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EU Budget (Reform)

Volume 508: debated on Tuesday 6 April 2010

13. What recent discussions he has had on prospects for reform of the EU budget; and if he will make a statement. (325361)

Reform of the EU budget was last discussed at the December European Council. Heads of Government agreed that the Commission should produce a report in order for the Council to provide orientations on priorities during 2010. Her Majesty’s Government remain committed to far-reaching reform of the EU budget.

I am grateful to the Minister for those comments. In 2005, however, the Government gave away £7 billion of money that was due to us from the European Union rebate in return for a complete review of the EU budget, which was supposed to have finished by the end of 2009 but clearly has not happened so far. By breaking their promise, and effectively giving away £7 billion of British taxpayers’ money for nothing, have we not seen how useless the Government are at standing up for Britain’s interests?

I really like the hon. Gentleman, but he sometimes speaks the biggest load of tosh when he absorbs everything that is poured out by his Front Benchers. The truth of the matter is that he, like many hon. Members, voted for enlargement of the European Union. We believed that it would be in the interests of this country to bring 10 new countries, and then a further two, into the European Union because we would be able to improve trade with them and they would be able to improve their human rights. However, we cannot wish something and not will the means, and if those new countries were to join the European Union, someone would have to pay that bill—we were prepared to step up to the mark. It is a shame that the hon. Gentleman’s party has become so Europhobic that it dare not even look at the facts.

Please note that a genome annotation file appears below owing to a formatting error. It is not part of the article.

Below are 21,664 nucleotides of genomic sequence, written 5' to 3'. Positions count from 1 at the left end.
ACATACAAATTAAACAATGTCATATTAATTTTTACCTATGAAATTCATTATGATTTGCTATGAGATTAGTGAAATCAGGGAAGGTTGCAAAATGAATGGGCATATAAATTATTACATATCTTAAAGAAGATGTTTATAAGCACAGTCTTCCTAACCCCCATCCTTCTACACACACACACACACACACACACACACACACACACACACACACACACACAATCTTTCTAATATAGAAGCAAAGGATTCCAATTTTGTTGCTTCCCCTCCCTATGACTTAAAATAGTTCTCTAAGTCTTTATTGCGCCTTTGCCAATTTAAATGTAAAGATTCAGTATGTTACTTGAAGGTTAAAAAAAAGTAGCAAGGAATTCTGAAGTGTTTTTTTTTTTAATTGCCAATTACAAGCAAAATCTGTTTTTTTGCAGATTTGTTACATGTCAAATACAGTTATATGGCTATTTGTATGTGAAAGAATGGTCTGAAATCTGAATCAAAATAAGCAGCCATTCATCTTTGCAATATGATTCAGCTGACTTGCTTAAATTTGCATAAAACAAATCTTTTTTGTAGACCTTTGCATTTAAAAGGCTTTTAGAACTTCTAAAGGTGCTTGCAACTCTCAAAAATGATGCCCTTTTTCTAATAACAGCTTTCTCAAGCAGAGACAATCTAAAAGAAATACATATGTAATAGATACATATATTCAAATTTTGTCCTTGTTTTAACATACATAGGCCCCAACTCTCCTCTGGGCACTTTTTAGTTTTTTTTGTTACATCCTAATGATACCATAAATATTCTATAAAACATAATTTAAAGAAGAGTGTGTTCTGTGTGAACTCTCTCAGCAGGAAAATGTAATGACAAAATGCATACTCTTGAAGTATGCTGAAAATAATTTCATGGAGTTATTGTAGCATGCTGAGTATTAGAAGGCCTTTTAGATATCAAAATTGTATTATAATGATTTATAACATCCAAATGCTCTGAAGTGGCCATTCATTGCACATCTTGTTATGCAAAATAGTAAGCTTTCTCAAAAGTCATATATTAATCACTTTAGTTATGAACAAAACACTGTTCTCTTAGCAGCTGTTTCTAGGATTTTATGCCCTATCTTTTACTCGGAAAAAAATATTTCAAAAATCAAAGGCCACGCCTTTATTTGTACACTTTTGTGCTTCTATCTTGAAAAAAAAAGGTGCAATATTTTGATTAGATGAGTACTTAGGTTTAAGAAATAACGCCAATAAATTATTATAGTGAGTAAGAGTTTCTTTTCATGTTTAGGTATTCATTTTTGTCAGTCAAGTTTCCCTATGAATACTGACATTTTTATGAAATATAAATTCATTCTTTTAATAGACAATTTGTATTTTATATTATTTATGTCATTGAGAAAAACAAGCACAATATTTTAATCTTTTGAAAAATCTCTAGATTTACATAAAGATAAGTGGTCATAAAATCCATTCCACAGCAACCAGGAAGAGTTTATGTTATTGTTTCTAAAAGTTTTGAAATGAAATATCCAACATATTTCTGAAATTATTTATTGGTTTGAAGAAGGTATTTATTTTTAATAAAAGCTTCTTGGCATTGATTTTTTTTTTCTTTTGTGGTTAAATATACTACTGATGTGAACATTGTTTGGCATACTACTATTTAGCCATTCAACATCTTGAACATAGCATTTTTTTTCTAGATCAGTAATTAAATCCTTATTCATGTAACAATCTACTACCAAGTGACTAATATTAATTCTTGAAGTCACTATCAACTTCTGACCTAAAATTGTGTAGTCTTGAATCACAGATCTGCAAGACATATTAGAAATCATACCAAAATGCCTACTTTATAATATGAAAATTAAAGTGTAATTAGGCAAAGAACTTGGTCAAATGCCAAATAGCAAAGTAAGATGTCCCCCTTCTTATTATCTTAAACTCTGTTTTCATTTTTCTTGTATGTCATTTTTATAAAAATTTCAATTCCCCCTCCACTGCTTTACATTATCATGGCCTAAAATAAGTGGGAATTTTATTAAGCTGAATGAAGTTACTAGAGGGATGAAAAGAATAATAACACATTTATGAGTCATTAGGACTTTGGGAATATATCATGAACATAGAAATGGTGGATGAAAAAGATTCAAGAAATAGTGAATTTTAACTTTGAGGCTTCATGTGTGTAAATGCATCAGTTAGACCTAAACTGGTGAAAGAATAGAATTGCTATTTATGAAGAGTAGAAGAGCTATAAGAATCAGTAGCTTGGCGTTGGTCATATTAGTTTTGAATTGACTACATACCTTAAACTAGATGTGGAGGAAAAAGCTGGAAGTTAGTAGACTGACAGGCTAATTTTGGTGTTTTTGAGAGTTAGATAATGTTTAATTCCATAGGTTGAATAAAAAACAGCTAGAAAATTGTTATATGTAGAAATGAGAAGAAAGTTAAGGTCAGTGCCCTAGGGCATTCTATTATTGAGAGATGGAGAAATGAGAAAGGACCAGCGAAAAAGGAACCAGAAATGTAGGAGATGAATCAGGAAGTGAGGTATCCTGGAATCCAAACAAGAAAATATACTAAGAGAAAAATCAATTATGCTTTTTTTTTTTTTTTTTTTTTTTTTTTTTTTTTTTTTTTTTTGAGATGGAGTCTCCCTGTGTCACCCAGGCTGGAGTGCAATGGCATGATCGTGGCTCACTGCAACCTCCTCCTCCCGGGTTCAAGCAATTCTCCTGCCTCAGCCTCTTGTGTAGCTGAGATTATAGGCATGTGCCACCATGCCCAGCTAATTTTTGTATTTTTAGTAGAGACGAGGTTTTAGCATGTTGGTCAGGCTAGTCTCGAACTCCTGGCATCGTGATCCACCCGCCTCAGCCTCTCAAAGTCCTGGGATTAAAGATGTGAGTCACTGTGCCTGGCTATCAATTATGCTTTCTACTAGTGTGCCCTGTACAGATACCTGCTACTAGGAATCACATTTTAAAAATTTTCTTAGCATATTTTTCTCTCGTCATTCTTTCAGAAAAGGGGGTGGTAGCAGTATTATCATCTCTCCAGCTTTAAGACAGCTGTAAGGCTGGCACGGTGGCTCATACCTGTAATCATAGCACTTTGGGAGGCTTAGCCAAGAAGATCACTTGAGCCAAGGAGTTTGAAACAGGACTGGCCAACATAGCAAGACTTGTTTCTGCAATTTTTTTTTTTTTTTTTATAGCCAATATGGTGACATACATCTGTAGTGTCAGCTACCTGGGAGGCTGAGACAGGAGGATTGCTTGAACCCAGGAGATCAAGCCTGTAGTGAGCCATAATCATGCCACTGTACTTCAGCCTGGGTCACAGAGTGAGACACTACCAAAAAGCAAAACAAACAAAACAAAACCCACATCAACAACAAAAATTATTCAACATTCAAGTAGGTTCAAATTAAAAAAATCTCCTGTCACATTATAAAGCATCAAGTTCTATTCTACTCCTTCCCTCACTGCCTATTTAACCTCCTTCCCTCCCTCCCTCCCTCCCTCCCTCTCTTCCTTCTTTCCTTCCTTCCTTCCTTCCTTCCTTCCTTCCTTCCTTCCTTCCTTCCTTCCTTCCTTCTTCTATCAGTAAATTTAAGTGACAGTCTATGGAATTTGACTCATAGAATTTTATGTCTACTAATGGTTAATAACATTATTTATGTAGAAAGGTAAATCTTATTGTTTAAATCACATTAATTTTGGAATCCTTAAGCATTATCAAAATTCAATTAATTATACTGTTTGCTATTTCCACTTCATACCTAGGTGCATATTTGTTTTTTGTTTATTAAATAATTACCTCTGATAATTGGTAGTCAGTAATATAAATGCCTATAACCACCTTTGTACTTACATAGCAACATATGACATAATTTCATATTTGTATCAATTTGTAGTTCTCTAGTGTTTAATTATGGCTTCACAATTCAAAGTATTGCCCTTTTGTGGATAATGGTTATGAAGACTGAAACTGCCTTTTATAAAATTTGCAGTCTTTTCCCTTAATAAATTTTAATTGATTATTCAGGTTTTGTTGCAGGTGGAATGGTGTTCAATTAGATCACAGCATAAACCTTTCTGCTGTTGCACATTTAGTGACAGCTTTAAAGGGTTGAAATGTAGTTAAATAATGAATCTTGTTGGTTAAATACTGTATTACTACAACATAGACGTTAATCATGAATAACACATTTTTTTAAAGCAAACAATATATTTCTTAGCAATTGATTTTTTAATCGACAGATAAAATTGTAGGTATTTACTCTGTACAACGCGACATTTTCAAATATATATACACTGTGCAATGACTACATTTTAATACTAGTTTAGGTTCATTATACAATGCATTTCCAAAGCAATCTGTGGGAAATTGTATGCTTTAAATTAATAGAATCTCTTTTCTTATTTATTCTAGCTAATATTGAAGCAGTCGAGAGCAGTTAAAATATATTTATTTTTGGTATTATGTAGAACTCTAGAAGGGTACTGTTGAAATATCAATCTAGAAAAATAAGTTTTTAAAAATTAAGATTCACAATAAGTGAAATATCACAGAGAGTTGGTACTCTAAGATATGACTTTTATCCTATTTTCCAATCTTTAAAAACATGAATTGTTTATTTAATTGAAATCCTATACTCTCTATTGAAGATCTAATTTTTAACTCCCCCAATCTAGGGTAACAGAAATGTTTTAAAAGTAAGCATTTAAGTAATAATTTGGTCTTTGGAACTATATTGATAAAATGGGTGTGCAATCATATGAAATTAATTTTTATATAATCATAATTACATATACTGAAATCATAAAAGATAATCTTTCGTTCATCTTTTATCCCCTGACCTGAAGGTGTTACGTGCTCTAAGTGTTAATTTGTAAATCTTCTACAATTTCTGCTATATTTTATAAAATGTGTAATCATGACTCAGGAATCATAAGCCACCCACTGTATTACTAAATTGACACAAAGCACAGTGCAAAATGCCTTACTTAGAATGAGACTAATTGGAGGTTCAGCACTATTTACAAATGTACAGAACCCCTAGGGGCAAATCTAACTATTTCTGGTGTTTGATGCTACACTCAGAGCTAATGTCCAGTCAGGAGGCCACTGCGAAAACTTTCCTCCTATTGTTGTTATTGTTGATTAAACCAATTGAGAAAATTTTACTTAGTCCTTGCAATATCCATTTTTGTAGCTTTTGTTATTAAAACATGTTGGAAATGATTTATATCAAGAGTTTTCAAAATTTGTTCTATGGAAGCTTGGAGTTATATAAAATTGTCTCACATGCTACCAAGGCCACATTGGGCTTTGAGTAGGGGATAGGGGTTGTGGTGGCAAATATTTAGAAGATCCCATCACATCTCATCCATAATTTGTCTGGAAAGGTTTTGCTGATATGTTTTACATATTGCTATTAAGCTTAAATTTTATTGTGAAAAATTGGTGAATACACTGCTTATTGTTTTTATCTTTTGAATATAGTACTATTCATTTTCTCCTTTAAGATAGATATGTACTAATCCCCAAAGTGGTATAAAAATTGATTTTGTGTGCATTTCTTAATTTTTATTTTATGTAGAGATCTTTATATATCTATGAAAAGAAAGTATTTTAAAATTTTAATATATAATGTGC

Will the Minister reassure the House that, in any discussions on the reform of the budget, we will not lose sight of the goals that were set by the Lisbon agenda at the European Council in 2000?

My right hon. Friend is absolutely right that we need to ensure that Europe is competitive, and able to compete for new jobs and to be part of future economic models, rather than relying on its historical system of budgetary expenditure. That is why we have supported reform of the common agricultural policy for a long time, and I personally believe it is morally offensive that Europe should overpay so that other parts of the world are not able even to compete on a fair basis.